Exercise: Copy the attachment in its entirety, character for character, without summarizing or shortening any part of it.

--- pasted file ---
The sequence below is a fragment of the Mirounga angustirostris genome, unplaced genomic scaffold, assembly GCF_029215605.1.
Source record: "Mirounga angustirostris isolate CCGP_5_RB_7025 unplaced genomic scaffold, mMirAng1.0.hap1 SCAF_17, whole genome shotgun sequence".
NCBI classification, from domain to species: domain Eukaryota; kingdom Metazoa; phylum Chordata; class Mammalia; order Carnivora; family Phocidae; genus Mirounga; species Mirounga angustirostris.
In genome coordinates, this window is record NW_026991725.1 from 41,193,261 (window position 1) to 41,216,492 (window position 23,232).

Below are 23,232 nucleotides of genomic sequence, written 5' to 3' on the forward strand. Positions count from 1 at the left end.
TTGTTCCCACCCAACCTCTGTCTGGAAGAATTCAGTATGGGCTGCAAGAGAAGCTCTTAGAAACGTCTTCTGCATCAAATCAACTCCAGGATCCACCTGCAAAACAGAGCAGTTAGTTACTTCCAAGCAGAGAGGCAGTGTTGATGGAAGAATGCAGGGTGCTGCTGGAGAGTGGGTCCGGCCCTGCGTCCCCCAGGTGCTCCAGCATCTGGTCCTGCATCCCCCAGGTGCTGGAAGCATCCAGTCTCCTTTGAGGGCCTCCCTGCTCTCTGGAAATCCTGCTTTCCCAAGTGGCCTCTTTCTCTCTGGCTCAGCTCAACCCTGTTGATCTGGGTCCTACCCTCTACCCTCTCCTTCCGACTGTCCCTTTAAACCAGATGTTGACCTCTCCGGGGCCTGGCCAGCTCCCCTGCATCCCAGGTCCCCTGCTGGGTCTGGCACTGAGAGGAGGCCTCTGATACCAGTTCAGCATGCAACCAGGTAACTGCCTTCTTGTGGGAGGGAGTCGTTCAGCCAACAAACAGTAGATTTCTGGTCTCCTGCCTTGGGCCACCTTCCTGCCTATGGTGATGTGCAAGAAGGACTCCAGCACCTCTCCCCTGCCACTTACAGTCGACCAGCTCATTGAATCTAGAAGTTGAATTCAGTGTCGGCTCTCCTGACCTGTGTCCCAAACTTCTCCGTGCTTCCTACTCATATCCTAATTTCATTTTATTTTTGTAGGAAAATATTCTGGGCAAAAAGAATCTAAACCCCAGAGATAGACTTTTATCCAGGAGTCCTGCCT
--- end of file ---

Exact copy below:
The sequence below is a fragment of the Mirounga angustirostris genome, unplaced genomic scaffold, assembly GCF_029215605.1.
Source record: "Mirounga angustirostris isolate CCGP_5_RB_7025 unplaced genomic scaffold, mMirAng1.0.hap1 SCAF_17, whole genome shotgun sequence".
NCBI classification, from domain to species: domain Eukaryota; kingdom Metazoa; phylum Chordata; class Mammalia; order Carnivora; family Phocidae; genus Mirounga; species Mirounga angustirostris.
In genome coordinates, this window is record NW_026991725.1 from 41,193,261 (window position 1) to 41,216,492 (window position 23,232).

Below are 23,232 nucleotides of genomic sequence, written 5' to 3' on the forward strand. Positions count from 1 at the left end.
TTGTTCCCACCCAACCTCTGTCTGGAAGAATTCAGTATGGGCTGCAAGAGAAGCTCTTAGAAACGTCTTCTGCATCAAATCAACTCCAGGATCCACCTGCAAAACAGAGCAGTTAGTTACTTCCAAGCAGAGAGGCAGTGTTGATGGAAGAATGCAGGGTGCTGCTGGAGAGTGGGTCCGGCCCTGCGTCCCCCAGGTGCTCCAGCATCTGGTCCTGCATCCCCCAGGTGCTGGAAGCATCCAGTCTCCTTTGAGGGCCTCCCTGCTCTCTGGAAATCCTGCTTTCCCAAGTGGCCTCTTTCTCTCTGGCTCAGCTCAACCCTGTTGATCTGGGTCCTACCCTCTACCCTCTCCTTCCGACTGTCCCTTTAAACCAGATGTTGACCTCTCCGGGGCCTGGCCAGCTCCCCTGCATCCCAGGTCCCCTGCTGGGTCTGGCACTGAGAGGAGGCCTCTGATACCAGTTCAGCATGCAACCAGGTAACTGCCTTCTTGTGGGAGGGAGTCGTTCAGCCAACAAACAGTAGATTTCTGGTCTCCTGCCTTGGGCCACCTTCCTGCCTATGGTGATGTGCAAGAAGGACTCCAGCACCTCTCCCCTGCCACTTACAGTCGACCAGCTCATTGAATCTAGAAGTTGAATTCAGTGTCGGCTCTCCTGACCTGTGTCCCAAACTTCTCCGTGCTTCCTACTCATATCCTAATTTCATTTTATTTTTGTAGGAAAATATTCTGGGCAAAAAGAATCTAAACCCCAGAGATAGACTTTTATCCAGGAGTCCTGCCT